It's easy to get started with OpenShift whether you're using our app templates or bringing your existing assets. In this quick lab we will deploy an application using an exisiting container image. OpenShift will create an image stream for the image as well as deploy and manage containers based on that image. And we will dig into the details to show how all that works.
Goto the terminal and type the following:
$ oc new-app sonatype/nexus:oss
The output should show something *similar* to below:
--> Found container image 8027e6d (2 months old) from Docker Hub for "sonatype/nexus:oss" Red Hat Universal Base Image 7 ------------------------------ The Universal Base Image is designed and engineered to be the base layer for all of your conta inerized applications, middleware and utilities. This base image is freely redistributable, but Re d Hat only supports Red Hat technologies through subscriptions for Red Hat products. This image is maintained by Red Hat and updated regularly. Tags: base rhel7 * An image stream tag will be created as "nexus:oss" that will track this image * This image will be deployed in deployment config "nexus" * Port 8081/tcp will be load balanced by service "nexus" * Other containers can access this service through the hostname "nexus" * This image declares volumes and will default to use non-persistent, host-local storage. You can add persistent volumes later by running 'oc set volume dc/nexus --add ...' --> Creating resources ... imagestream.image.openshift.io "nexus" created deploymentconfig.apps.openshift.io "nexus" created service "nexus" created --> Success Application is not exposed. You can expose services to the outside world by executing one or m ore of the commands below: 'oc expose svc/nexus' Run 'oc status' to view your app.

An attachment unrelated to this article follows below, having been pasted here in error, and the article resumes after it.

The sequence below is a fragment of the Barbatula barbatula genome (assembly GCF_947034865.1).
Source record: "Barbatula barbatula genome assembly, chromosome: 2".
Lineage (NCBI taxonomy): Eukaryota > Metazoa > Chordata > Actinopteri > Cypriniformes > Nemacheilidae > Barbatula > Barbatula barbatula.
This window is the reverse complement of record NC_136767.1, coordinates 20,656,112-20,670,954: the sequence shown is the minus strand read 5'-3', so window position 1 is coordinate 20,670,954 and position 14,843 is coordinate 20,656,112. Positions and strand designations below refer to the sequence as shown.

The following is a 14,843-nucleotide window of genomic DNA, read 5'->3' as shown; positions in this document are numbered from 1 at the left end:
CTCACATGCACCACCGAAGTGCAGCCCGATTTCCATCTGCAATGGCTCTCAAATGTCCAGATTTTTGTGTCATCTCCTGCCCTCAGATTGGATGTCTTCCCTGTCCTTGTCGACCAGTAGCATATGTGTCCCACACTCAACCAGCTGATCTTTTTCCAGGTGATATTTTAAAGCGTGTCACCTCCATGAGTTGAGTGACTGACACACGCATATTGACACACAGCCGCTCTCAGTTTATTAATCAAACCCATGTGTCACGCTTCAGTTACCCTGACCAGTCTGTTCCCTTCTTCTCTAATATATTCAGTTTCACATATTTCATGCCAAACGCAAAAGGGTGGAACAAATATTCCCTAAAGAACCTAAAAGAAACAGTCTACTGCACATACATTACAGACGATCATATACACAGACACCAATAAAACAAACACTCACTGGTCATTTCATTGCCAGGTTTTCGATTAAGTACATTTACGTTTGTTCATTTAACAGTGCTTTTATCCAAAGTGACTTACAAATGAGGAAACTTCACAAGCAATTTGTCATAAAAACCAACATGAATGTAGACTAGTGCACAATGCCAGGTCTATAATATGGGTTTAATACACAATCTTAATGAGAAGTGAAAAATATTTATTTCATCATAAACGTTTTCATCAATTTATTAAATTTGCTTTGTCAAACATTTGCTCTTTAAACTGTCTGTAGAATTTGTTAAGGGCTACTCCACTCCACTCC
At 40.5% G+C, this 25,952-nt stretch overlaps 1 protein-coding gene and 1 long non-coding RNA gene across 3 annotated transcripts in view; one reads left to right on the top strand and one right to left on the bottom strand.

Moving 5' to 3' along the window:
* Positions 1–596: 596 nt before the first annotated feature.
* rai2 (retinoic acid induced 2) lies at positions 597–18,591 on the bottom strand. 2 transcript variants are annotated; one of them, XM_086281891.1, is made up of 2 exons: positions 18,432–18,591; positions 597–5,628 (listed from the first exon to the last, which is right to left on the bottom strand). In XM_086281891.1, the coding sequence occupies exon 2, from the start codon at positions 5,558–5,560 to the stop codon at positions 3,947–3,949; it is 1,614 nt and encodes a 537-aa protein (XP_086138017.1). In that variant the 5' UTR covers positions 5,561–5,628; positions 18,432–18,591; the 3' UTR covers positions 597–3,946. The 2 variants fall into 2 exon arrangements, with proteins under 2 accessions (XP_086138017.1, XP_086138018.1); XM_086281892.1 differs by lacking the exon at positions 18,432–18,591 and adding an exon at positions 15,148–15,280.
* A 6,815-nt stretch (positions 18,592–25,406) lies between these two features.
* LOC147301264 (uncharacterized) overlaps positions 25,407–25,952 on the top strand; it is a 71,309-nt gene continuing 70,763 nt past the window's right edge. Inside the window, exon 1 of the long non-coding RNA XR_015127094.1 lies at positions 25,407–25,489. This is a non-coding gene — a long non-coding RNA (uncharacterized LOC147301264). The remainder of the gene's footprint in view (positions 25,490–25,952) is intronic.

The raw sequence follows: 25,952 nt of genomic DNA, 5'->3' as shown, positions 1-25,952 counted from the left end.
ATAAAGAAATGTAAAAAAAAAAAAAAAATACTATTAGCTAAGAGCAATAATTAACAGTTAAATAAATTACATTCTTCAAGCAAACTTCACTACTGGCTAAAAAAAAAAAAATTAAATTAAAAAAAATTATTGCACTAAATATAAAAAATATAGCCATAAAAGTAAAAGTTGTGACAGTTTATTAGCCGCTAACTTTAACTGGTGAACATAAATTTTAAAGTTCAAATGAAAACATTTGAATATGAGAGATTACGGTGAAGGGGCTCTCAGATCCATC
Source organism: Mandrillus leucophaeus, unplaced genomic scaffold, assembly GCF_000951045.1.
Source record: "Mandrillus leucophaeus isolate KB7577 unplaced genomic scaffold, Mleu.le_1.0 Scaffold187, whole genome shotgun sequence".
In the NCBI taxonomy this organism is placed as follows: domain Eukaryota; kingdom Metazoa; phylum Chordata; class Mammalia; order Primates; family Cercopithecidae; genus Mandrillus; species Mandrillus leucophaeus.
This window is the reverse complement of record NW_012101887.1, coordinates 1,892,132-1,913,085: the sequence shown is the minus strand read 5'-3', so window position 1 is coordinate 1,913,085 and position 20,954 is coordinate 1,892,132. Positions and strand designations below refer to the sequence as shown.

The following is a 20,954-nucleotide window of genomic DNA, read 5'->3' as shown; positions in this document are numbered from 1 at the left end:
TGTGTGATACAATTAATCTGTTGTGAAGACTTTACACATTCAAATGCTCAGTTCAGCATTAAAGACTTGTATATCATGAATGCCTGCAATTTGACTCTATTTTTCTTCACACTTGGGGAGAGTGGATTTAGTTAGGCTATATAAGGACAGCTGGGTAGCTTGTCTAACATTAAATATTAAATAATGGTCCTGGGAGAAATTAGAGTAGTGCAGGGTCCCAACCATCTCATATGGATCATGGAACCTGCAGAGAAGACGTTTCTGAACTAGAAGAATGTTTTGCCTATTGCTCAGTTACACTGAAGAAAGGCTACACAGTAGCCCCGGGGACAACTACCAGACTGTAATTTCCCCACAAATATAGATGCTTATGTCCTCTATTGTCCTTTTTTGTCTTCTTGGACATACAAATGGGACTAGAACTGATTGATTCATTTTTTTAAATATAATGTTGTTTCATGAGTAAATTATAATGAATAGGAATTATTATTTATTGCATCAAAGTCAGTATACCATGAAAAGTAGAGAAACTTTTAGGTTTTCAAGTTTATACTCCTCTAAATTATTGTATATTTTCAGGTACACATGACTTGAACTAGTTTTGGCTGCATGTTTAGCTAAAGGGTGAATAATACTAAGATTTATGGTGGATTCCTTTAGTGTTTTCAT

Now, let's create a route, so that you can get to the app:
$ oc expose svc/nexus
Switch to "Developer" mode, by clicking on the menu, in the top left corner, where it says "Administrator", and pick "Developer"
Click "Container Image", to add an existing image from the container registry
Select the option for "Image name from external registry" and enter "sonatype/nexus:oss", then click the magnifying glass to the far right to search for the image.
Click on the pop-up menu underneath "Application", and select "Unassigned", to have the application not be in the group with the Butterfly Terminal.
If this menu is not present, it's not a problem.
Enter the values shown, in the image above.
|Create a route to the application||Checked|
Try typing the following to see what is available to 'get':
$ oc get all
Now let's look at what our image stream has in it:
$ oc get is
$ oc describe is/nexus
The app is running in a pod, let's look at that:
$ oc describe pods
Let's look at the image stream.
Click on "Developer", in the top left corner, and change it to "Administrator"
Click on "Builds", in the left-side menu, and then "Image Streams"
Now click on the "nexus" image stream
You should see something similar to this:
Change the context menu (the menu, in the top left, that contains "Administrator" and "Developer" back to "Developer", and click on the arrow, at the top right of the "nexus" thumbnail, to open the webapp's route.
You will get a new browser window or tab, containing the following:
Good work - this error is expected; since the nexus console is on /nexus
Go to this URL:
... to get the Nexus console. Of course, we have not provided persistent storage; so, any and all work will be lost.
Let's clean up all this to get ready for the next lab:
$ oc delete all --selector app=nexus
In this lab you've deployed an example container image, pulled from Quay.io, into a pod running in OpenShift. You exposed a route for clients to access that service via thier web browsers. And you learned how to get and describe resources using the command line and the web console. Hopefully, this basic lab also helped to get you familiar with using the CLI and navigating within the web console.